Throughout many summer nights, while island residents are asleep at home, nature’s magic is occurring on the beach.
Starting in May, sea turtles begin to crawl onto the moonlit shore and select a spot in the dunes to lay their eggs. By the time the sun has risen over the beach, the turtles are long gone. They’ve left behind nothing more than a few tracks and a nest containing the future generation of their species.
On St. Simons, there’s a small group of volunteers who are often the first to discover these newly-laid nests each morning. This team patrols the island’s beaches daily during nesting season, to monitor and protect the nesting process. They arrive before sunrise and walk the beaches, looking for tracks, marking nests they find and answering beach visitors’ questions about the sea turtle nesting process.
The St. Simons Sea Turtle Project team is made up of 15 trained and permitted volunteers who bring a wide variety of conservation experience to the table and whose passion for the work is evident to those who interact with the group.
“Most of our volunteers have experience not only on this project but several have managed programs on other nesting beaches,” said Catherine Ridley, coordinator for SSI Sea Turtle Project.
At the beginning of the season, the volunteers are looking for turtle nests and tracks leading up to them, and later they’re looking for hatchling tracks, Ridley said.
“Our volunteers walk the beach, every single stretch of beach, every morning starting on about May 1 and going through the entire season,” she said.
Every volunteer with the project carries a special passion for sharing their knowledge with the public, said team member Stephanie Knox, who became involved with the project three years ago, after working with sea turtles on Little St. Simons.
“The volunteer group is a wonderful group of people who are all very passionate about conservation and sea turtles,” said Knox, who has a degree in wildlife conservation and management and works currently for the St. Simons Land Trust as a manager for Cannon’s Point.
St. Simons has reported so far one nest hatching this season. The nest hatched July 9 after 63 days of incubation.
Three loggerhead nests have been reported on the island so far this year.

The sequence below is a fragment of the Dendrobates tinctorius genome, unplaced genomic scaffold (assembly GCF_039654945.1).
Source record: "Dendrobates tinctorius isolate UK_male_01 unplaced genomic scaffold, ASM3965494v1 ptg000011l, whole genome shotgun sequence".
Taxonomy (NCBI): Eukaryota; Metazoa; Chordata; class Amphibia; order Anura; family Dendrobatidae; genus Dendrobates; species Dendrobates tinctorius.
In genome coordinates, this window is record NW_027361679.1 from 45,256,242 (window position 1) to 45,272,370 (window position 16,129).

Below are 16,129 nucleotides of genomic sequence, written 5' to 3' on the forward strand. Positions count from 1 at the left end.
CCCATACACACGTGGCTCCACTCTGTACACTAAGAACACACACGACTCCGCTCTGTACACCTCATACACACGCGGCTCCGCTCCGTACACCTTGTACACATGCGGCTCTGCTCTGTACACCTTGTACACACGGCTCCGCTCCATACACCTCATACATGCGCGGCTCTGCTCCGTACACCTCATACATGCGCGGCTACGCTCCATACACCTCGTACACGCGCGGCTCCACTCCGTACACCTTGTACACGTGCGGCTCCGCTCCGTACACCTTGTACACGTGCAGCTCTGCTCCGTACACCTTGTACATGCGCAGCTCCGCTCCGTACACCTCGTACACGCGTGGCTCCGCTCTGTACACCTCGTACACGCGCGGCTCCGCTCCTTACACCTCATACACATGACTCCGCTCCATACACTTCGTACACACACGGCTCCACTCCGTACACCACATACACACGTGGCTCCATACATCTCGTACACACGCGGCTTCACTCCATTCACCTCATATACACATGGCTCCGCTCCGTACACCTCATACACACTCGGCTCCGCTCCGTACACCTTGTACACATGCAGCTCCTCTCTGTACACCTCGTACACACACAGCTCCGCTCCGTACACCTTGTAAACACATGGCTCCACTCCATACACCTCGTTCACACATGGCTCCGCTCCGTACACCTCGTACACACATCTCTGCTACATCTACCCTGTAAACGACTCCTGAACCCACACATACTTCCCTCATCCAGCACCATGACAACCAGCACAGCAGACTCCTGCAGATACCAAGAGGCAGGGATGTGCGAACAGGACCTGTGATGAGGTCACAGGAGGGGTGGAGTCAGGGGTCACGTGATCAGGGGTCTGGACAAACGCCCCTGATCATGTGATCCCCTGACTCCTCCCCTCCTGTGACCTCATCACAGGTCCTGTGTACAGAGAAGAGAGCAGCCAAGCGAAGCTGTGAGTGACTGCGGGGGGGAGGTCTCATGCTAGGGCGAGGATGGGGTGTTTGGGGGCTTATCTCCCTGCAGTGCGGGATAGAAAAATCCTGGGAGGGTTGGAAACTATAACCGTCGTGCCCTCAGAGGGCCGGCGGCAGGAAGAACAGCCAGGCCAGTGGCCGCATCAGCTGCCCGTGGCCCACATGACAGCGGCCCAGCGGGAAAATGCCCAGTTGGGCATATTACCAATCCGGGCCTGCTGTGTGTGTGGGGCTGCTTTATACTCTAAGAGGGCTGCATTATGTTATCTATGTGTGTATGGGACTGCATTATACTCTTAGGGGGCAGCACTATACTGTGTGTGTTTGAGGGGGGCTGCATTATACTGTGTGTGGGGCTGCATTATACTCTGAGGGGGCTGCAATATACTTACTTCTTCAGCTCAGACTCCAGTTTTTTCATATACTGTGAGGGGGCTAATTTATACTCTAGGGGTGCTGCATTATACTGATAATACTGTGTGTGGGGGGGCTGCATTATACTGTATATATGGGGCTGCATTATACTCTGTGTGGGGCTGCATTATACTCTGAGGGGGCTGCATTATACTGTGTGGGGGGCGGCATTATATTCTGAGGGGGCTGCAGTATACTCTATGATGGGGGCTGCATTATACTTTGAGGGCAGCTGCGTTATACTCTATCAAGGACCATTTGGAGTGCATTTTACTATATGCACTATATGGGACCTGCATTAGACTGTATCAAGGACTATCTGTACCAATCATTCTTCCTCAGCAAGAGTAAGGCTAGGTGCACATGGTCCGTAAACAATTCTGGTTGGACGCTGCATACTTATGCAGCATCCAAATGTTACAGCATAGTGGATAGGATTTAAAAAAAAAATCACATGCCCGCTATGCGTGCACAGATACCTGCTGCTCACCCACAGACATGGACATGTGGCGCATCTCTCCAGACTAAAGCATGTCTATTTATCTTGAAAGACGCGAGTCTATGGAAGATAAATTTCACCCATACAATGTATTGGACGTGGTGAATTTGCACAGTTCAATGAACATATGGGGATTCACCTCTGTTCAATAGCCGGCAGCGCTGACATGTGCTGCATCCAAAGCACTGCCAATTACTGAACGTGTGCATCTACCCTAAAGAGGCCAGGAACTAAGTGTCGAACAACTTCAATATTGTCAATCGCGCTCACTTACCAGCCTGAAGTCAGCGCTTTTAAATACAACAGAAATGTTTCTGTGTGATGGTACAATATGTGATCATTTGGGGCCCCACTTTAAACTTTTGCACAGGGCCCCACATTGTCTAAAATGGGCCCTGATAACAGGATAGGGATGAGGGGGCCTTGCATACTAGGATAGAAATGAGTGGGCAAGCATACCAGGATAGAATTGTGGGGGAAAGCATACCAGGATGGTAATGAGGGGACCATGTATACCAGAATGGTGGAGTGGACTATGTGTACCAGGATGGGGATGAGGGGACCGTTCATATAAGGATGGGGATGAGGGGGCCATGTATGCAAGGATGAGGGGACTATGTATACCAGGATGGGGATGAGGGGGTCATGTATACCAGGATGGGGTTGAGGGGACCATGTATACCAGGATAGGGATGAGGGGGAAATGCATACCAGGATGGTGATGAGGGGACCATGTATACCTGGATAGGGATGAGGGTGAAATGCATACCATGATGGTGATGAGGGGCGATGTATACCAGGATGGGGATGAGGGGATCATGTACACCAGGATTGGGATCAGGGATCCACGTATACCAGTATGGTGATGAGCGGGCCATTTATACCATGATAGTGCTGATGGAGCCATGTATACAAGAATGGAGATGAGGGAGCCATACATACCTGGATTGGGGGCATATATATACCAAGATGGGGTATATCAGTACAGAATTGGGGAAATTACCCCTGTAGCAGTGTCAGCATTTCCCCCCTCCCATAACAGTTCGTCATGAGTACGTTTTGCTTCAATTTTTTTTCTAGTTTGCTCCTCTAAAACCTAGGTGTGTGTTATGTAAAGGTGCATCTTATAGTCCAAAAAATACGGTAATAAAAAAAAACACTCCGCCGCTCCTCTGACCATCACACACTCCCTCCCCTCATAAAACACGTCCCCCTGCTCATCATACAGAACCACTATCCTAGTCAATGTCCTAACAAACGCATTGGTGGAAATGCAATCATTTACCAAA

Statewide, 2,692 loggerhead nests have been reported as of Sunday. Jekyll Island reports 135 nests, and Sea Island reports 83.
St. Simons may not have as many nests as the other islands, Ridley said, but having an experienced team of volunteers helps the island collect reliable, accurate data that is essential for conservation management.
“Like with all of the islands, DNR relies on the nesting and hatching information we record to track the success of the population,” Ridley said. “Hopefully, over time, nesting on St. Simons will increase, and when it does, we’ll have a reliable and accurate data set to measure its growth with confidence.”
As hatchlings begin to emerge, Ridley said it’s important to remind beach visitors and local residents to keep the beaches dark at night, to avoid interfering with hatchlings’ ability to navigate their way out of the nest and to the ocean.
“On developed beaches, lights and people get in the way,” Ridley said. “Now more than ever, especially with the first nest hatching … it’s so critical that beachgoers are on their best turtle-friendly behavior.”
Those staying in hotels or rental homes are asked to turn off lights at night and make sure interior lights that shine on the beach are shaded.
Every summer, the St. Simons team documents disoriented hatchlings who don’t make it to the ocean because of artificial lighting.
“Those are healthy turtles we lose entirely, and it’s entirely preventable,” Ridley said.
Educating the public is an important aspect of the team’s work.
Cindy Dennard, a volunteer who for the past three years has walked the beaches with her young son, said she enjoys teaching him the importance of citizen science.
“Being on the SSI Turtle Team is perfect because we can contribute our share of time and effort but still have a busy life otherwise,” said Dennard, who co-owns SouthEast Adventure Outfitter on St. Simons. “The team is thoughtful, sweet and cohesive mostly because Catherine is the glue holding us together.”
The time spent walking on the beach creates the opportunity for daily discoveries, Dennard said.
“You never know what you might see even if it’s not turtles,” she said. “And it helps me feel like a part of the larger ecological community, and have a direct impact on my local community.”
Sea turtles are some of the oldest animals around, Knox said, as they’ve been on this island well before anyone living here now.
Sea turtles are the ultimate local, Ridley said, and their babies are entrusted to our care.
“These mothers, these sea turtles, have been nesting on our beach for generations — certainly a lot longer than any of us humans can claim to be here,” she said. “... They’re depending on us to keep our end of the bargain and to keep them safe.”
Dennard encouraged beachgoers to help protect the natural world in any way they can.
“Just by being conscious of your impact and then being conscientious of your actions is a huge step,” she said. “The Sea Turtle Project really lays out some simple steps that any person can do to have an impact on conservation. When my son doesn’t want to get out of bed early in the morning to walk sometimes I just tell him it’s his job and it’s good to do things for other animals that need his help. It is always worthwhile once we get out there.”
Those wishing to learn more about the St. Simons Sea Turtle Project are encouraged to follow the project at facebook.com/ SSITurtles.